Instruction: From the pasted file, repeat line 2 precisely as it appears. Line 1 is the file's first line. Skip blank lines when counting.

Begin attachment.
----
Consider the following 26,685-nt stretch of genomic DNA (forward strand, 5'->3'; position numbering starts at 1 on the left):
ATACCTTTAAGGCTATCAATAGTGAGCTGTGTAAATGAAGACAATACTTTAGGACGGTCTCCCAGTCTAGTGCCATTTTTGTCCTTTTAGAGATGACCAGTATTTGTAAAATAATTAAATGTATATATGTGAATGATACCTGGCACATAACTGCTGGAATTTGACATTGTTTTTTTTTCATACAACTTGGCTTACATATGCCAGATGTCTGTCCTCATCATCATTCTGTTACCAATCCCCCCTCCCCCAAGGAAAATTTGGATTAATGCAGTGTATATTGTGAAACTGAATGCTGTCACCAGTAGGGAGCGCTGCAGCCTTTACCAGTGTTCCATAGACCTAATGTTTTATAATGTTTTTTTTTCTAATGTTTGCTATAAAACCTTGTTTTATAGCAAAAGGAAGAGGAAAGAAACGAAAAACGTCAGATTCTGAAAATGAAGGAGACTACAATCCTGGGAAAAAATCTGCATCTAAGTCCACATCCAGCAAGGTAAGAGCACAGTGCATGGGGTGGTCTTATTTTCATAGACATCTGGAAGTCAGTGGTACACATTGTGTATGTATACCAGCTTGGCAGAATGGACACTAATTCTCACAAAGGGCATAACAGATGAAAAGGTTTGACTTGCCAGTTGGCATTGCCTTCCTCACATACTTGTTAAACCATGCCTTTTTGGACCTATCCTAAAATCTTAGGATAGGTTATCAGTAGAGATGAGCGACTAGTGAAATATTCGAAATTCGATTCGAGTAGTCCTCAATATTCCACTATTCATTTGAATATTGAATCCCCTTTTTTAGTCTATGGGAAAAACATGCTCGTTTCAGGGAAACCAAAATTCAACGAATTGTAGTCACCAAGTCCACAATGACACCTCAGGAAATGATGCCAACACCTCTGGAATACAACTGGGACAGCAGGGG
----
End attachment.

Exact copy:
ATACCTTTAAGGCTATCAATAGTGAGCTGTGTAAATGAAGACAATACTTTAGGACGGTCTCCCAGTCTAGTGCCATTTTTGTCCTTTTAGAGATGACCAGTATTTGTAAAATAATTAAATGTATATATGTGAATGATACCTGGCACATAACTGCTGGAATTTGACATTGTTTTTTTTTCATACAACTTGGCTTACATATGCCAGATGTCTGTCCTCATCATCATTCTGTTACCAATCCCCCCTCCCCCAAGGAAAATTTGGATTAATGCAGTGTATATTGTGAAACTGAATGCTGTCACCAGTAGGGAGCGCTGCAGCCTTTACCAGTGTTCCATAGACCTAATGTTTTATAATGTTTTTTTTTCTAATGTTTGCTATAAAACCTTGTTTTATAGCAAAAGGAAGAGGAAAGAAACGAAAAACGTCAGATTCTGAAAATGAAGGAGACTACAATCCTGGGAAAAAATCTGCATCTAAGTCCACATCCAGCAAGGTAAGAGCACAGTGCATGGGGTGGTCTTATTTTCATAGACATCTGGAAGTCAGTGGTACACATTGTGTATGTATACCAGCTTGGCAGAATGGACACTAATTCTCACAAAGGGCATAACAGATGAAAAGGTTTGACTTGCCAGTTGGCATTGCCTTCCTCACATACTTGTTAAACCATGCCTTTTTGGACCTATCCTAAAATCTTAGGATAGGTTATCAGTAGAGATGAGCGACTAGTGAAATATTCGAAATTCGATTCGAGTAGTCCTCAATATTCCACTATTCATTTGAATATTGAATCCCCTTTTTTAGTCTATGGGAAAAACATGCTCGTTTCAGGGAAACCAAAATTCAACGAATTGTAGTCACCAAGTCCACAATGACACCTCAGGAAATGATGCCAACACCTCTGGAATACAACTGGGACAGCAGGGG